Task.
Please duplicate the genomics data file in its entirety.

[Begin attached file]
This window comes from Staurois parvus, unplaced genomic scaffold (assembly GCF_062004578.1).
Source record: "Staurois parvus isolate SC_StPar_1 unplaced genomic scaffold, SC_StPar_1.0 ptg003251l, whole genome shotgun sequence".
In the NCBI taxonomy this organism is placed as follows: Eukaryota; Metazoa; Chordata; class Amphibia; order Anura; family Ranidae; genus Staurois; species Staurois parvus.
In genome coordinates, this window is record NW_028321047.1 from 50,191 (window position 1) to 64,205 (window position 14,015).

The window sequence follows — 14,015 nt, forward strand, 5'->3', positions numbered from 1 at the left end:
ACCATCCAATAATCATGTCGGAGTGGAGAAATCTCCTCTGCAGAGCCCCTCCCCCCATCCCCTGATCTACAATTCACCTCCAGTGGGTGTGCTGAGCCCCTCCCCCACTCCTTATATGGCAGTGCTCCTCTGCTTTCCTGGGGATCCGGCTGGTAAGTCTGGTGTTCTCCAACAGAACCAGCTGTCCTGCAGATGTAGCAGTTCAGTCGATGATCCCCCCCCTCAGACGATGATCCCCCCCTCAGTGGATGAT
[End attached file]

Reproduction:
This window comes from Staurois parvus, unplaced genomic scaffold (assembly GCF_062004578.1).
Source record: "Staurois parvus isolate SC_StPar_1 unplaced genomic scaffold, SC_StPar_1.0 ptg003251l, whole genome shotgun sequence".
In the NCBI taxonomy this organism is placed as follows: Eukaryota; Metazoa; Chordata; class Amphibia; order Anura; family Ranidae; genus Staurois; species Staurois parvus.
In genome coordinates, this window is record NW_028321047.1 from 50,191 (window position 1) to 64,205 (window position 14,015).

The window sequence follows — 14,015 nt, forward strand, 5'->3', positions numbered from 1 at the left end:
ACCATCCAATAATCATGTCGGAGTGGAGAAATCTCCTCTGCAGAGCCCCTCCCCCCATCCCCTGATCTACAATTCACCTCCAGTGGGTGTGCTGAGCCCCTCCCCCACTCCTTATATGGCAGTGCTCCTCTGCTTTCCTGGGGATCCGGCTGGTAAGTCTGGTGTTCTCCAACAGAACCAGCTGTCCTGCAGATGTAGCAGTTCAGTCGATGATCCCCCCCCTCAGACGATGATCCCCCCCTCAGTGGATGAT